Over three months into the coronavirus pandemic, many parents might feel like broken records as they give instructions to their children: wash your hands, don’t touch your face, stay six feet apart. These are all crucial health measures that are worth repeating, but how do young children, who have had their lives uprooted along with the rest of us, interpret these precautions?
“Kids are often undersold, given less [information] than they deserve in terms of explanation,” says Deborah Kelemen, a Boston University College of Arts & Sciences professor of psychological and brain sciences. She specializes in cognitive and conceptual development in children. Kelemen says that kids are often privately ruminating on information they receive from their parents, trying to make sense of the context. With support from the National Science Foundation’s RAPID program, which is currently expediting funding for coronavirus-related research, Kelemen will investigate how young children understand the coronavirus pandemic and how children’s knowledge of the virus is influenced by misinformation or scientific misconceptions that adults pass on to them.
“One of our challenges is tracking [misinformation] and seeing what children are understanding [and what they aren’t] so we can reduce their fears while making sure they understand why they need to [adhere to certain public health measures] to stay safe,” says Kelemen. Her team will first investigate how adults understand COVID-19 and then examine how a child’s understanding of COVID-19 relates to the adults in their lives.
Kelemen will begin the project in collaboration with John Coley, an associate professor of psychology at Northeastern University, and Samuel Ronfard at the University of Toronto, who was previously a postdoctoral researcher of psychological and brain studies at Boston University. They will conduct large-scale surveys with adults and children across the country, all done remotely.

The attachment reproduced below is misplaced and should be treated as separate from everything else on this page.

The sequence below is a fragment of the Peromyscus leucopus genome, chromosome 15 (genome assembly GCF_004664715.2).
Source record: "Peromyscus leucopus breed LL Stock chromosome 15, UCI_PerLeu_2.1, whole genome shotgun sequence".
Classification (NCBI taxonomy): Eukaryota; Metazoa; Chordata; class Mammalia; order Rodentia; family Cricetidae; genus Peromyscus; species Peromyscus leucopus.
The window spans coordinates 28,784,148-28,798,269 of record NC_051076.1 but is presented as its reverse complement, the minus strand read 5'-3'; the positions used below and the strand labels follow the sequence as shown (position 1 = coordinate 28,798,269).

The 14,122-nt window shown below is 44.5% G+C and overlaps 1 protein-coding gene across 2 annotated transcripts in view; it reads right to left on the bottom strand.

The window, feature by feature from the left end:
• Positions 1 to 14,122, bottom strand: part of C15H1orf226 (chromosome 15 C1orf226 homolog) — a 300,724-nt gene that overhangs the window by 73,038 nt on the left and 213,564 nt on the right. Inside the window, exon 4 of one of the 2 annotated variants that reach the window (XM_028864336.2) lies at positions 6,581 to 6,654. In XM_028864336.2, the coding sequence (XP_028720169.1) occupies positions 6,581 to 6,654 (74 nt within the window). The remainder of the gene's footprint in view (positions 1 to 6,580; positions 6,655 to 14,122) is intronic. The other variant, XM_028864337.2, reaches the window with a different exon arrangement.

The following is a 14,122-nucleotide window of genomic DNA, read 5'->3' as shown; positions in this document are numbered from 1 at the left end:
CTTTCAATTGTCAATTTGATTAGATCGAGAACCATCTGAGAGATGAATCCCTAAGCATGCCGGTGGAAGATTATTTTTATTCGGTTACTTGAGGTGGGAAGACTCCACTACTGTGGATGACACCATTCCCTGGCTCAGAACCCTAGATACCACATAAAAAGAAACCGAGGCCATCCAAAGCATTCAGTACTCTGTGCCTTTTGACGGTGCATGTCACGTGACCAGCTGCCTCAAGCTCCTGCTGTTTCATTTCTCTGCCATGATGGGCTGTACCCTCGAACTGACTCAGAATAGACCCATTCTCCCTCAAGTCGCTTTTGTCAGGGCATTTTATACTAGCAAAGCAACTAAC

Respondents will be asked factual questions about coronavirus and the infection it causes, COVID-19. Kelemen says they will also ask participants how they assess different levels of risk, how other illnesses like the flu or common cold influence their understanding of COVID-19, and other questions to broadly gauge their knowledge related to the pandemic. Since kids and parents have been stuck at home, she suspects children are primarily learning about coronavirus by talking to parents, older siblings, or other adults in their life. And since states are in various stages of reopening, Kelemen suspects that responses will vary geographically.
“Children often put together information that they are hearing around them in novel ways,” says Kelemen. “This could be reflecting in some of the nightmares we’re hearing about, like kids having dreams about terrorists and zombies,” one possible unintended consequence of children hearing news about the pandemic and experiencing abrupt changes to their daily lives.
Along with changing environments, the language adults use to explain coronavirus can muddle children’s interpretations. For example, hearing people say that the virus is “targeting” older populations makes the virus sound more like “a person” than a substance, explains Kelemen. “To reduce children’s fears, it might be best to talk about the virus as the substance that it is,” she says.
By the end of the yearlong grant, Kelemen, Coley, and Ronfard will create kid-friendly learning tools—likely in the form of animations, though the format is still being decided—that comprehensively explain the workings of the virus and provide thorough explanations suitable for children who are learning at home or in school. The researchers are expecting to tackle topics such as how people get infected, why there is no single pill or simple cure to the disease, how the virus is able to maintain itself on surfaces, the importance of washing hands and not touching your face, and the chain of transmission, an especially delicate concept since children could be asymptomatic carriers of COVID-19 while still spreading it to others.
Kelemen has written evidence-based children’s books as director of BU’s Child Cognition Laboratory, explaining other tricky biological concepts, like evolution and natural selection, including How the Piloses Evolved Skinny Noses (Tumblehome, Inc., 2017), a picture book featuring fictional bug-sniffing creatures called piloses. In her experience, Keleman believes children deserve better, more accurate information than they are sometimes given.
“A lot of the work we’ve been doing undermines the idea that children can’t understand complex ideas,” says Kelemen. “But taking the time to [explain complex ideas] benefits them in the long run for when they encounter similar future situations and realize they can apply what they understand.”
This story was originally published by Boston University